US stock futures move lower hours before the opening clock on Wednesday as Wall Street awaits earnings reports from both Home Depot and Macy’s.
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On Wall Street, the S&P 500 fell 0.8% to 3,867.50, extending its losses to a fifth consecutive day. The benchmark index was almost evenly distributed between winners and losers, but technology stocks and companies that depend on consumer consumption accounted for the majority of sales. Apple fell 3%, Microsoft fell 2.7%, Tesla fell 8.5% and Amazon lost 2.1%.
Dow Jones Industrial Average rose 0.1% to 31,521.69. Nasdaq lost 2.5% to 13,533.05. The Russell 2000 Small Business Index rose 0.7% to 2,251.07.
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Equities began to shed some of their gains last week after a strong start in February as rising interest rates and the potential for inflation along the way dampened some of Wall Street’s enthusiasm, even though the major stock indices are close to their peak times.
“Capital investors are finally paying attention to the bond market,” said Mike Zigmont, director of trading and research at Harvest Volatility Management. “With rising interest rates, there are a lot of tremors in the stock space.”
Investors remain focused on the future of global economies hit hard by COVID-19 and the potential for more stimulus to address them. The House of Representatives is likely to vote on President Joe Biden’s proposed stimulus package before the end of the week. That would include $ 1,400 checks for most Americans, additional payments to children and billions of dollars in support of state and local governments, as well as additional support for companies affected by the pandemic.
But the sheer amount of stimulus pumped into the economy has given some investors a break and revived concerns about inflation that have barely existed for more than a decade. Yields on US government bonds and banknotes have risen in the last few weeks, as investors are betting that the recovery will lead to more inflation.
“There are some risks out there,” said Gary Schlossberg, global strategist at Wells Fargo Investment Institute. “The problem is whether we’re just normalizing back to where we were before the pandemic, or we’re talking about a sea change.”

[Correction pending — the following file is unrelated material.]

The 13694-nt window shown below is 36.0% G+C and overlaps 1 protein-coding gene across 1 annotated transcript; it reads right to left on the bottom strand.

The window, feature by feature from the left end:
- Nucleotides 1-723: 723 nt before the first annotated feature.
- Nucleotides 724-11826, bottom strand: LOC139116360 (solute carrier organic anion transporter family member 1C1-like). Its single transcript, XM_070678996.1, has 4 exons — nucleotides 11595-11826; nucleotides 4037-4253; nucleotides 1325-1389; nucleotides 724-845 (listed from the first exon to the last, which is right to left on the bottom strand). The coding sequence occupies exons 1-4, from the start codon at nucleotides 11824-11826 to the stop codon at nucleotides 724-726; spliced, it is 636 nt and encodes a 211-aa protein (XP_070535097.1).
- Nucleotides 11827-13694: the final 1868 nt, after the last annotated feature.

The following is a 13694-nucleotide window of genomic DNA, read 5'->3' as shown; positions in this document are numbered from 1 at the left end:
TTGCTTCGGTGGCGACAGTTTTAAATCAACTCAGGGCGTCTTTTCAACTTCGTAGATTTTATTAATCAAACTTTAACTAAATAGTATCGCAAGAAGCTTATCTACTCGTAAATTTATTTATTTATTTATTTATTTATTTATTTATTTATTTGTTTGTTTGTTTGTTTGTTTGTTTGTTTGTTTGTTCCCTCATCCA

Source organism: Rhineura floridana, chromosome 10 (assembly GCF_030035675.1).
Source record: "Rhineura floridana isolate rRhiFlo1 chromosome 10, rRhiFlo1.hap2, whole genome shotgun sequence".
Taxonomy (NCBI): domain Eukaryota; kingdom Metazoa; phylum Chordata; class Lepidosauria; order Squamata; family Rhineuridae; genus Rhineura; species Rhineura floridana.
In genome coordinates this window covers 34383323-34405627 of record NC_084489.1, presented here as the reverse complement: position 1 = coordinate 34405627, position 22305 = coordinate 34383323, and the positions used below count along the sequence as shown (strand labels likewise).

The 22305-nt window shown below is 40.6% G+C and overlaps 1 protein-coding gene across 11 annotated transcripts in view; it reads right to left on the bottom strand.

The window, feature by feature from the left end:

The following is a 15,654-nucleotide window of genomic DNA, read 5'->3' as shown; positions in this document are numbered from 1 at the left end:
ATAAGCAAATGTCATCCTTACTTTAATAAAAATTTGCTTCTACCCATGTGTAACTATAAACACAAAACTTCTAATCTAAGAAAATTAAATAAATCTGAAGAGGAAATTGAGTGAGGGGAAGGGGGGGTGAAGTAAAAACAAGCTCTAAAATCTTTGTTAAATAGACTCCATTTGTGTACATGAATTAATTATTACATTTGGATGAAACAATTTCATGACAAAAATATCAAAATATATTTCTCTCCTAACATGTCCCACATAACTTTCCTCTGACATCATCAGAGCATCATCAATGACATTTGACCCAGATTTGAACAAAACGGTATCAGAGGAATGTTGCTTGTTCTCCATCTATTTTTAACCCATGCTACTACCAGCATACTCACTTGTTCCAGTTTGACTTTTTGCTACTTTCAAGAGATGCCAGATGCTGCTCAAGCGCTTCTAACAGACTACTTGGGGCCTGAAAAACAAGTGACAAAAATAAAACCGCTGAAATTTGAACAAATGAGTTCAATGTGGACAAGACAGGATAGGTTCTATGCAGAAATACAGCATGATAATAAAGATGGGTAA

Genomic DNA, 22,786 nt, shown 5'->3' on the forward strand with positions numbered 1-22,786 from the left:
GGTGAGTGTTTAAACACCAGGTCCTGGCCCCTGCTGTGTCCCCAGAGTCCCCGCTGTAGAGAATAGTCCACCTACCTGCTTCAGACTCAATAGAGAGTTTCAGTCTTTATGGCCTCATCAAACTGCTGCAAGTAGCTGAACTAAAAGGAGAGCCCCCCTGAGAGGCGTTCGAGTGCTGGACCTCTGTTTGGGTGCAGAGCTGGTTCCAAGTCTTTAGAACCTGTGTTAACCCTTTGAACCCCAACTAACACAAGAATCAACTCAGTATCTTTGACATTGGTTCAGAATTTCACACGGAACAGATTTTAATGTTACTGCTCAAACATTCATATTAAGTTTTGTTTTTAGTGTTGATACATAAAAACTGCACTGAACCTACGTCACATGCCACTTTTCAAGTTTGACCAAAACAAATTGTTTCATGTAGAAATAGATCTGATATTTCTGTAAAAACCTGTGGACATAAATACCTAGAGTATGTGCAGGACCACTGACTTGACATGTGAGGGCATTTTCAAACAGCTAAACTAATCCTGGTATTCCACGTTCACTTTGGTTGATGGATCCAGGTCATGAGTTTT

Technical stocks have had big gains throughout the pandemic, as investors are betting that consumers who spend more time at home will increasingly rely on mobile devices, PCs, video streaming and other technology products and services.
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Meanwhile, Asian markets were mixed on Tuesday after a sell-off of shares in technology companies on Wall Street.
With Tokyo closed for a national holiday, South Korea’s Kospi slipped nearly 0.2% to 3,074.76. Australia’s S & P / ASX 200 rose 0.9% to 6,839.20. Hong Kong’s Hang Seng jumped 1.0% to 30,618.85, while the Shanghai Composite lost 0.5% to 3,623.99.
“Fortunately, for society in general, there is more optimism than fear today with vaccines showing on-site scientific results that validate efficiency and effectiveness in terms of transmission, leading the world back to normalcy, which is about to begin,” said Stephen Innes, chief executive. for global market strategist at Axi.
Although the world economies have been hit hard by the coronavirus pandemic, the proliferation of COVID-19 vaccines is creating hope for a recovery.
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In energy trading, the U.S. benchmark crude oil rose 76 cents to $ 62.46 per barrel. Barrel of Electronic Commerce on the New York Mercantile Exchange. It got $ 2.44 to $ 61.70 per. Barrel Monday. Brent crude oil, the international standard, rose $ 1.14 to $ 66.38 per barrel. Barrel.
In foreign exchange trading, the US dollar fell to 105.09 Japanese yen from 105.08 yen. Euro cost $ 1.2167, up from $ 1.2157.
AP Business Writers Damian J. Troise and Alex Veiga contributed.